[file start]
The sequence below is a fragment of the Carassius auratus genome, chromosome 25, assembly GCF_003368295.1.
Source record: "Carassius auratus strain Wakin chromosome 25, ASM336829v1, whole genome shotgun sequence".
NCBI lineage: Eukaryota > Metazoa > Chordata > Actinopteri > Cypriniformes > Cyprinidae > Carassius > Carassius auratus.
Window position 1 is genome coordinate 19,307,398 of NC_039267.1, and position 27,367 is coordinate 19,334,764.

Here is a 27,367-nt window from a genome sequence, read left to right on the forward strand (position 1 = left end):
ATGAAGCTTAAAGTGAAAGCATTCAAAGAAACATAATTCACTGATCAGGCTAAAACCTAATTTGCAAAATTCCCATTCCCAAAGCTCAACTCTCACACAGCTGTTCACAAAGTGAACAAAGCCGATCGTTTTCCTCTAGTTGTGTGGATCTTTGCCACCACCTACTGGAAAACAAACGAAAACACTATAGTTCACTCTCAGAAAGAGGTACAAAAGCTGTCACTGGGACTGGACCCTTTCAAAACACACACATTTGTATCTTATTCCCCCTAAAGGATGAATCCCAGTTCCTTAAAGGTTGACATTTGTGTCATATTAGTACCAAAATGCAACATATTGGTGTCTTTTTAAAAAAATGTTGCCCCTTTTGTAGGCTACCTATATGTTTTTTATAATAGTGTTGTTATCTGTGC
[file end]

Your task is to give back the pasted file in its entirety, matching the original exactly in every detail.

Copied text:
The sequence below is a fragment of the Carassius auratus genome, chromosome 25, assembly GCF_003368295.1.
Source record: "Carassius auratus strain Wakin chromosome 25, ASM336829v1, whole genome shotgun sequence".
NCBI lineage: Eukaryota > Metazoa > Chordata > Actinopteri > Cypriniformes > Cyprinidae > Carassius > Carassius auratus.
Window position 1 is genome coordinate 19,307,398 of NC_039267.1, and position 27,367 is coordinate 19,334,764.

Here is a 27,367-nt window from a genome sequence, read left to right on the forward strand (position 1 = left end):
ATGAAGCTTAAAGTGAAAGCATTCAAAGAAACATAATTCACTGATCAGGCTAAAACCTAATTTGCAAAATTCCCATTCCCAAAGCTCAACTCTCACACAGCTGTTCACAAAGTGAACAAAGCCGATCGTTTTCCTCTAGTTGTGTGGATCTTTGCCACCACCTACTGGAAAACAAACGAAAACACTATAGTTCACTCTCAGAAAGAGGTACAAAAGCTGTCACTGGGACTGGACCCTTTCAAAACACACACATTTGTATCTTATTCCCCCTAAAGGATGAATCCCAGTTCCTTAAAGGTTGACATTTGTGTCATATTAGTACCAAAATGCAACATATTGGTGTCTTTTTAAAAAAATGTTGCCCCTTTTGTAGGCTACCTATATGTTTTTTATAATAGTGTTGTTATCTGTGC